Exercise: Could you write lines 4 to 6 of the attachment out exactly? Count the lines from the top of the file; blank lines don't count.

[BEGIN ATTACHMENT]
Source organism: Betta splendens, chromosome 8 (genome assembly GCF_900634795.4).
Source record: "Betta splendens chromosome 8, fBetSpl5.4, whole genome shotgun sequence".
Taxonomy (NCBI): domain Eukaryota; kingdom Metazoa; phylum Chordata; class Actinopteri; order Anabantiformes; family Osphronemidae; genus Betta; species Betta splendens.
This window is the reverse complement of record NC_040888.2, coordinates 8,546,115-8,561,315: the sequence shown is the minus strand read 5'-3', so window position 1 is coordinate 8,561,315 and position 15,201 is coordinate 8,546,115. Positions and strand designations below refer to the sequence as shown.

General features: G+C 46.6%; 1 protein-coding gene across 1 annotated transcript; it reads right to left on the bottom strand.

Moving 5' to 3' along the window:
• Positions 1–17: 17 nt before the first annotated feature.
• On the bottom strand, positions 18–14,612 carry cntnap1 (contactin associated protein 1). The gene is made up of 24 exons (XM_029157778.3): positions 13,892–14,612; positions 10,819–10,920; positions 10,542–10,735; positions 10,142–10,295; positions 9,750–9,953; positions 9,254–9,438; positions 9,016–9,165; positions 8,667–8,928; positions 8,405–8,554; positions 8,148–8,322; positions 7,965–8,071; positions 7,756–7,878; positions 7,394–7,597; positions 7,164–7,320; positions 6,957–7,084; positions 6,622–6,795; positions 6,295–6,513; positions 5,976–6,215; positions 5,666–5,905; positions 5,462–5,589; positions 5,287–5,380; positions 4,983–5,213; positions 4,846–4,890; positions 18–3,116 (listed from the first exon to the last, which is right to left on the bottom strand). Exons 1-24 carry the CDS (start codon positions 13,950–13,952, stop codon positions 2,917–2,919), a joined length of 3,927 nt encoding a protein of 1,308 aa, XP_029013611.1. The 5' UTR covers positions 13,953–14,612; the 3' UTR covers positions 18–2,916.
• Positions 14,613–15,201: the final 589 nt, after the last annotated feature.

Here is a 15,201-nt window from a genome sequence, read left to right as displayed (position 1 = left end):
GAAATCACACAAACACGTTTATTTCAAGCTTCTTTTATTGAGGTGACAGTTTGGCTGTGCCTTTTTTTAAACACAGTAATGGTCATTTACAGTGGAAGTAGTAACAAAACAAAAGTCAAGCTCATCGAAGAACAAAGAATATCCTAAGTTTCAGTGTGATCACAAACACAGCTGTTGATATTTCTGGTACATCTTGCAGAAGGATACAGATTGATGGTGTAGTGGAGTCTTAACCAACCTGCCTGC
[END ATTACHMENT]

This window is the reverse complement of record NC_040888.2, coordinates 8,546,115-8,561,315: the sequence shown is the minus strand read 5'-3', so window position 1 is coordinate 8,561,315 and position 15,201 is coordinate 8,546,115. Positions and strand designations below refer to the sequence as shown.

General features: G+C 46.6%; 1 protein-coding gene across 1 annotated transcript; it reads right to left on the bottom strand.

Moving 5' to 3' along the window: